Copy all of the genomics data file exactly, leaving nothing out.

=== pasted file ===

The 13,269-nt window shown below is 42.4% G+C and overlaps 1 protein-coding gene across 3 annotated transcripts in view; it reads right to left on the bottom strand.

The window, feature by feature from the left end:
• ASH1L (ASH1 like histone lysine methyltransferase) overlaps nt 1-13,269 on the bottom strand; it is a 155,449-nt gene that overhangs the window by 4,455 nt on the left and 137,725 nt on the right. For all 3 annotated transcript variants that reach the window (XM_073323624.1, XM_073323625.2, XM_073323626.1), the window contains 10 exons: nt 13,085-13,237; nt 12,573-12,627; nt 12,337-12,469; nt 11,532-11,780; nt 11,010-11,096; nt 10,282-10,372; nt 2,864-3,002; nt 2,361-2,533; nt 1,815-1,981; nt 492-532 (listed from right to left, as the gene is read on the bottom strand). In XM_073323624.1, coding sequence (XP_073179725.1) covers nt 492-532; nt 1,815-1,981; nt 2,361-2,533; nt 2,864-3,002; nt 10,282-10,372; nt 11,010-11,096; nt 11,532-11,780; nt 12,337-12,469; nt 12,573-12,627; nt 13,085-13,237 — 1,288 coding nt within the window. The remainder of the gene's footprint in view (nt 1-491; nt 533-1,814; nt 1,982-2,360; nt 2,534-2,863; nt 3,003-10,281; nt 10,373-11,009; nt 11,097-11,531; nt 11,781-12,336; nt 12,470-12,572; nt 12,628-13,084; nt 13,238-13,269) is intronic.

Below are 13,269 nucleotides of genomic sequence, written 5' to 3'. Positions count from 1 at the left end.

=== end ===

The 13,269-nt window shown below is 42.4% G+C and overlaps 1 protein-coding gene across 3 annotated transcripts in view; it reads right to left on the bottom strand.

The window, feature by feature from the left end:
• ASH1L (ASH1 like histone lysine methyltransferase) overlaps nt 1-13,269 on the bottom strand; it is a 155,449-nt gene that overhangs the window by 4,455 nt on the left and 137,725 nt on the right. For all 3 annotated transcript variants that reach the window (XM_073323624.1, XM_073323625.2, XM_073323626.1), the window contains 10 exons: nt 13,085-13,237; nt 12,573-12,627; nt 12,337-12,469; nt 11,532-11,780; nt 11,010-11,096; nt 10,282-10,372; nt 2,864-3,002; nt 2,361-2,533; nt 1,815-1,981; nt 492-532 (listed from right to left, as the gene is read on the bottom strand). In XM_073323624.1, coding sequence (XP_073179725.1) covers nt 492-532; nt 1,815-1,981; nt 2,361-2,533; nt 2,864-3,002; nt 10,282-10,372; nt 11,010-11,096; nt 11,532-11,780; nt 12,337-12,469; nt 12,573-12,627; nt 13,085-13,237 — 1,288 coding nt within the window. The remainder of the gene's footprint in view (nt 1-491; nt 533-1,814; nt 1,982-2,360; nt 2,534-2,863; nt 3,003-10,281; nt 10,373-11,009; nt 11,097-11,531; nt 11,781-12,336; nt 12,470-12,572; nt 12,628-13,084; nt 13,238-13,269) is intronic.

Below are 13,269 nucleotides of genomic sequence, written 5' to 3'. Positions count from 1 at the left end.